“His term shall not expire until March 17, 2010. To arrive at any contrary finds will amount to the subversion of the constitution.

“I am aware that the conclusion now reached will impose pain and hardship on those who have spent resources and time in quest for an office which was not vacant.

“But the constitution of the land must be upheld. I intend to give my fuller judgment on 13th of July 2007.
“I agree with the leading judgment of my learned brother, Justice Katsina Alu. I subscribe to all the orders granted,” he added.

Supreme Court on Nicholas Ukachukwu  suit September, 2009 Chief Nicholas  Ukachukwu had approached the apex court  to compel INEC not to abandon the on-going preparations for the 2010 gubernatorial poll in Anambra State in view of fresh developments.

He specifically told the Court that Chief Andy Uba had gone before the Court of Appeal sitting in Enugu with an application for a consequential order compelling INEC to swear him into office upon the expiration of the tenure of Governor Peter Obi in March 2010.

He said Uba, without doubt, was still believing that the verdict entered by the Enugu division of the Court of Appeal to the effect that Andy Uba’s election in 2007 is still valid.

He said that except the Supreme Court made the necessary clarification and issue an order compelling INEC to conduct fresh poll in the state, he has the fear that the Enugu division of the Court of Appeal might give a counter order stopping INEC from conducting a fresh poll in the state.

But instead of the Supreme Court to hear the special application, it said that it has no jurisdiction to entertain the suit. According to Justice Dahiru Musdapher who delivered the lead judgment, he said by nature of the parties that appeared before the court, the Supreme Court has no jurisdiction to entertain the case. He said that the issue raised by Ukachukwu in his application could only be addressed by a court of first instance like the high court and not the appellate court.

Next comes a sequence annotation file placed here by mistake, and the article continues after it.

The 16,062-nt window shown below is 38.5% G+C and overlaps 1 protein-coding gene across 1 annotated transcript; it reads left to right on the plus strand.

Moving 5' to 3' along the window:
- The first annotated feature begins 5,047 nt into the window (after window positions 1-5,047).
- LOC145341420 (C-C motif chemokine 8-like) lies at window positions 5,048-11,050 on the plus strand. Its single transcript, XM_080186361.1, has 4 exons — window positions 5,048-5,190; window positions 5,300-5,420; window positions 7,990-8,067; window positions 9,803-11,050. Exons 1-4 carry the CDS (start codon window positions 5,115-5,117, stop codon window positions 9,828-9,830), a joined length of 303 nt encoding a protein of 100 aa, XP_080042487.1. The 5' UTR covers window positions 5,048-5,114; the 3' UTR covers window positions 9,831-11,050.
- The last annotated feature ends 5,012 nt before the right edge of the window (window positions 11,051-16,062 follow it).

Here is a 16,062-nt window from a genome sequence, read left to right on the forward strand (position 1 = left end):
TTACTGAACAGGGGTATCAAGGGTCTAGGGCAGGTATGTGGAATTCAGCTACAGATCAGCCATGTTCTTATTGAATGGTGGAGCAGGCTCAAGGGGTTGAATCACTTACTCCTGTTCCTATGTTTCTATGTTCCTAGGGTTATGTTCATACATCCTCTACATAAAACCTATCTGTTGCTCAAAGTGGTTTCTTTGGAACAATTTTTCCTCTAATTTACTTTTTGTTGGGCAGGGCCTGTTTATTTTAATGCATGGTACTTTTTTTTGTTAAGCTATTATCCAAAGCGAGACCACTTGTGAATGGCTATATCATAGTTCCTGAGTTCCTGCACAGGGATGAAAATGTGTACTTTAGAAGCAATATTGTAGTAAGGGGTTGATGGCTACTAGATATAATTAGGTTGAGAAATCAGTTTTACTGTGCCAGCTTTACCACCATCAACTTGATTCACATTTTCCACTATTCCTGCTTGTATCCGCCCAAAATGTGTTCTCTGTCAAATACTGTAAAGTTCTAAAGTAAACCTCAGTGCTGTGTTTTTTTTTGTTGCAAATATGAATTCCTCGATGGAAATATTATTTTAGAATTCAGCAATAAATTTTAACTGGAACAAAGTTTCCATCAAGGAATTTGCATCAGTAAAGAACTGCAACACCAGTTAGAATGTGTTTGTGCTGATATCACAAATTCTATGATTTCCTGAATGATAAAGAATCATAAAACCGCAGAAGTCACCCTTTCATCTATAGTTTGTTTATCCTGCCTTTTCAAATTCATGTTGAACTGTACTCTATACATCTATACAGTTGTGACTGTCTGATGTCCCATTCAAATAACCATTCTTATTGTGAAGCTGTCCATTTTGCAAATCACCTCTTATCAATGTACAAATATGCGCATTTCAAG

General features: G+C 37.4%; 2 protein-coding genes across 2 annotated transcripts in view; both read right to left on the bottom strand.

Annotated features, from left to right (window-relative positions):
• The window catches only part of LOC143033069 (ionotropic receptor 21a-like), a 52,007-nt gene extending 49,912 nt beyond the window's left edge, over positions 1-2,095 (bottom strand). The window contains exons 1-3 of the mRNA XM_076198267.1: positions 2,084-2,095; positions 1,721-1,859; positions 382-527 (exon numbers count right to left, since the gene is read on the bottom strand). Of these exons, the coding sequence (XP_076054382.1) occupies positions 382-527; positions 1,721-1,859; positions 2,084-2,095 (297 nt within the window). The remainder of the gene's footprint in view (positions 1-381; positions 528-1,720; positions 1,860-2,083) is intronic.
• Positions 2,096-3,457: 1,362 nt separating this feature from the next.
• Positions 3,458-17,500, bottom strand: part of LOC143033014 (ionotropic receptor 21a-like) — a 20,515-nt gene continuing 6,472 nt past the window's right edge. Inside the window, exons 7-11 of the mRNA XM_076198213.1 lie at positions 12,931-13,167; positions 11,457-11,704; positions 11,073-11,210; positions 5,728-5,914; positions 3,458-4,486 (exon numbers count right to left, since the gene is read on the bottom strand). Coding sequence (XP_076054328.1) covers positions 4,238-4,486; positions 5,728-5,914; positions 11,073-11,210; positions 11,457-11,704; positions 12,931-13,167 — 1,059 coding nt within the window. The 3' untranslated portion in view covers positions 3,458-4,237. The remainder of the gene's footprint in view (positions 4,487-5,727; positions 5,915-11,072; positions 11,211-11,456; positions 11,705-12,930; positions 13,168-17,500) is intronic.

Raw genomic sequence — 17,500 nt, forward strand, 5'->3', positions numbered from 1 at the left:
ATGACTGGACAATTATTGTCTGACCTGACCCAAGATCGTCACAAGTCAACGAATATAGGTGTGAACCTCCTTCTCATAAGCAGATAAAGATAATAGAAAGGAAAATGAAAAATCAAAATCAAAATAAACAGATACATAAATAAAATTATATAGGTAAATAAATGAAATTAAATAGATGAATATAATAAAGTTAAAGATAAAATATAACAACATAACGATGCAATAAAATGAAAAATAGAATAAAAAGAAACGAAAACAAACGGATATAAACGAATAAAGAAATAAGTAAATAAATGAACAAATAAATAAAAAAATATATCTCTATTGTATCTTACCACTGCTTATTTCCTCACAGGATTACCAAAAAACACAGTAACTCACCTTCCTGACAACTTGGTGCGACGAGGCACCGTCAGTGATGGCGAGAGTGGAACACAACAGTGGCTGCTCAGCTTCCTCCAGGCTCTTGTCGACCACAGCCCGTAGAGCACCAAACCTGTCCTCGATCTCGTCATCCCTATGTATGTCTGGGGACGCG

He advised him and any other person who is interested in seeking such relief to go to the high court and sue.
He added: “for anybody that cares to know, in the appeal filed by Mr Peter Obi which came to this court, he asked for interpretation of section 180 (2) of the 1999 constitution and which we did interpret.

“We said that at the time the election which produced Uba as governor held, we said there was no vacancy at the Government House.

“We did not say anything beyond that.

“If you want to pursue your relief as couched, you can file a fresh case but definitely not before the Supreme Court because we don’t have jurisdiction to entertain such issue, being not a court of first instance,” he said.

In view of this explanation, it is our view that this application has no relevance of any sort by the prayer sought.
“We are not the court of first instance . We have no jurisdiction to entertain this application. The application is hereby struck out,” he added.

The apex court, upon request, also granted N800,000 cost against Ukachukwu for bringing the frivolous application before the Supreme Court.The cost is for the eight respondents that were named in the case.